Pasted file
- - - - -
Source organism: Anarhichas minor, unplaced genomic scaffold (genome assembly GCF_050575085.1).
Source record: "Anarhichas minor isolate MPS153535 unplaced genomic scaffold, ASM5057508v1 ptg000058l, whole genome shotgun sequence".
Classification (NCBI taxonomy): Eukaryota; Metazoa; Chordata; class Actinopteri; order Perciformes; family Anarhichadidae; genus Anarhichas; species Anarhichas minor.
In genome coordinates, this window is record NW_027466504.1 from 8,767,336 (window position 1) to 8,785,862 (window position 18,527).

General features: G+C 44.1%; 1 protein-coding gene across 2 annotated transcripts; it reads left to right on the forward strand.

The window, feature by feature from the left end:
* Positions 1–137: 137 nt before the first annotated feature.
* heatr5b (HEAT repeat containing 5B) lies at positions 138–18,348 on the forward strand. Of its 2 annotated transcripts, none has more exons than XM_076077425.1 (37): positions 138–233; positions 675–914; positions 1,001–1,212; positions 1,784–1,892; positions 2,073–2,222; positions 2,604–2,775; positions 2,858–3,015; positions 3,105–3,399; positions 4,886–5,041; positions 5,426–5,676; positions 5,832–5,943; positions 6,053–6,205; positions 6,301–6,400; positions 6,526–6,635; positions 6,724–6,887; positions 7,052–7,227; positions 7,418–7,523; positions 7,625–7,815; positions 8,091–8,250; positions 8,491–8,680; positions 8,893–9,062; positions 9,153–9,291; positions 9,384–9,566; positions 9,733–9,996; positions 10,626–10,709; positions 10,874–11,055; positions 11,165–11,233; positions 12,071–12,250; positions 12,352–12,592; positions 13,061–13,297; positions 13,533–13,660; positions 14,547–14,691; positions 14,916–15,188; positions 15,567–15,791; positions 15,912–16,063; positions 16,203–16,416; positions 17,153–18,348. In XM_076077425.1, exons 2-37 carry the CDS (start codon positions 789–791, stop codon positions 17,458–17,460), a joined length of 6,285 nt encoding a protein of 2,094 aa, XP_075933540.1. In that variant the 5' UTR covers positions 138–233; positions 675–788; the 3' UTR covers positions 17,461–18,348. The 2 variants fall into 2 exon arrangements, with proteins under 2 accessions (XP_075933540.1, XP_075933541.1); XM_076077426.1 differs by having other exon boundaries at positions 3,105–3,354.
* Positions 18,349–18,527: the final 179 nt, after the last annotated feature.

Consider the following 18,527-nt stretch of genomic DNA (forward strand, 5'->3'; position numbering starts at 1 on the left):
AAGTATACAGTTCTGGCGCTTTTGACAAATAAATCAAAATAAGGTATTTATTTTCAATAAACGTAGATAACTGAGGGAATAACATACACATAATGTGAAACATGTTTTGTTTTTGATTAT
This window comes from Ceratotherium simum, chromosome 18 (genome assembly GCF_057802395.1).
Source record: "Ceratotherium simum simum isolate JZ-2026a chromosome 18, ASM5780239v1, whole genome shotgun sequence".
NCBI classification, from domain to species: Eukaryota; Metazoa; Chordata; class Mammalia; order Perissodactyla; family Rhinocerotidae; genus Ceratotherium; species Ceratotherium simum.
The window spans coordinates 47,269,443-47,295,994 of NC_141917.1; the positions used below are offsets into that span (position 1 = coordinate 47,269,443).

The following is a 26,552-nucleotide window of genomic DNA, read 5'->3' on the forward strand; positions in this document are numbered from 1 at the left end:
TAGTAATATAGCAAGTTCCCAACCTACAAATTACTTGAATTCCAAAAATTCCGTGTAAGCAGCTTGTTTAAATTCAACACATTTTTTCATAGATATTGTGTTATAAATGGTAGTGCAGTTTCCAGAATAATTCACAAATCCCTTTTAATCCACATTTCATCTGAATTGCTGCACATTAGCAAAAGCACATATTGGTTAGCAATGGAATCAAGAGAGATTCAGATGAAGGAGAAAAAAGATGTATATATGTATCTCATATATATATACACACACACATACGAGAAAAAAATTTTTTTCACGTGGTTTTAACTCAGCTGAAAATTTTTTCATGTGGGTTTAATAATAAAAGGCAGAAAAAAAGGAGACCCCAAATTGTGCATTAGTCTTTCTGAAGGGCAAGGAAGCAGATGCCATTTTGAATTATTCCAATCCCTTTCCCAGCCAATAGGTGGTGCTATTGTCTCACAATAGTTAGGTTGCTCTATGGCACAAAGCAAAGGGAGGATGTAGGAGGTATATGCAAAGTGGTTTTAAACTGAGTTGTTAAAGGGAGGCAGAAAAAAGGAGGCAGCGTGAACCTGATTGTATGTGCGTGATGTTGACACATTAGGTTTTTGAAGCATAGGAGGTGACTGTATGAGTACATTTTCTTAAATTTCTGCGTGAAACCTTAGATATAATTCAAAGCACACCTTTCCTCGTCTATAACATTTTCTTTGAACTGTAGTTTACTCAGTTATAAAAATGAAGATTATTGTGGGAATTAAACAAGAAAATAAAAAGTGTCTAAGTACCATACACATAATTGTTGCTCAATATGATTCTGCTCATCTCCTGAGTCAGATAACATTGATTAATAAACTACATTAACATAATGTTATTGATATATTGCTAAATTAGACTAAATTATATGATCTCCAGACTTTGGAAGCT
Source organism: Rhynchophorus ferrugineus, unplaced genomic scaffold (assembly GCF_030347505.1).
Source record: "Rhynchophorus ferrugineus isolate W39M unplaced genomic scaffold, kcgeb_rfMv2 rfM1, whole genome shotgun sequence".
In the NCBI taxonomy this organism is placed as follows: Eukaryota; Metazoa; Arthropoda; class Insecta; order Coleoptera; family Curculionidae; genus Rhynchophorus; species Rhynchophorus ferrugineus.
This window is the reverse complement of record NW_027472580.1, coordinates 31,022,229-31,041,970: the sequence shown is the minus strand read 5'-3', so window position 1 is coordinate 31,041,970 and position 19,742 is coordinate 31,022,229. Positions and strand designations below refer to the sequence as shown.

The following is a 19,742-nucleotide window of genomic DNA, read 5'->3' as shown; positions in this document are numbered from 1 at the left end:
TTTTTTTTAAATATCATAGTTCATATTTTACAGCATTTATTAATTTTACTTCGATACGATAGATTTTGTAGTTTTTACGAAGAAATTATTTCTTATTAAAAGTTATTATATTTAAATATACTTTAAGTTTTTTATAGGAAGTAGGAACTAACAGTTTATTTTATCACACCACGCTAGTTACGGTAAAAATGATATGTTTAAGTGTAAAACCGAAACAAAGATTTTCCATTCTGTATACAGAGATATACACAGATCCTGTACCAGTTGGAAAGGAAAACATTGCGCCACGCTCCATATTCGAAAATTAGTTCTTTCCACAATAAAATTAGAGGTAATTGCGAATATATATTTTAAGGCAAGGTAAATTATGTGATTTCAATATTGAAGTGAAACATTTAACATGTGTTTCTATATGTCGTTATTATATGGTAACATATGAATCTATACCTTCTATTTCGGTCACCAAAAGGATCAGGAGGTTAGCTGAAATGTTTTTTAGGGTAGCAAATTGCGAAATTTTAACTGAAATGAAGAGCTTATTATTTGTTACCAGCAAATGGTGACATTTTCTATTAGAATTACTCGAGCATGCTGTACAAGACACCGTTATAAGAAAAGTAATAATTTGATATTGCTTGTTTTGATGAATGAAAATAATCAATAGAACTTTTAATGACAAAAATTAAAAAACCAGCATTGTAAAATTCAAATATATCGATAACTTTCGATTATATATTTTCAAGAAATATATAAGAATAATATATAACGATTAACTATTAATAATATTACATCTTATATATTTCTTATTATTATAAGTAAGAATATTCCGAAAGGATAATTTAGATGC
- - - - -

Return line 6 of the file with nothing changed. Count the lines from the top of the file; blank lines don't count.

The window, feature by feature from the left end: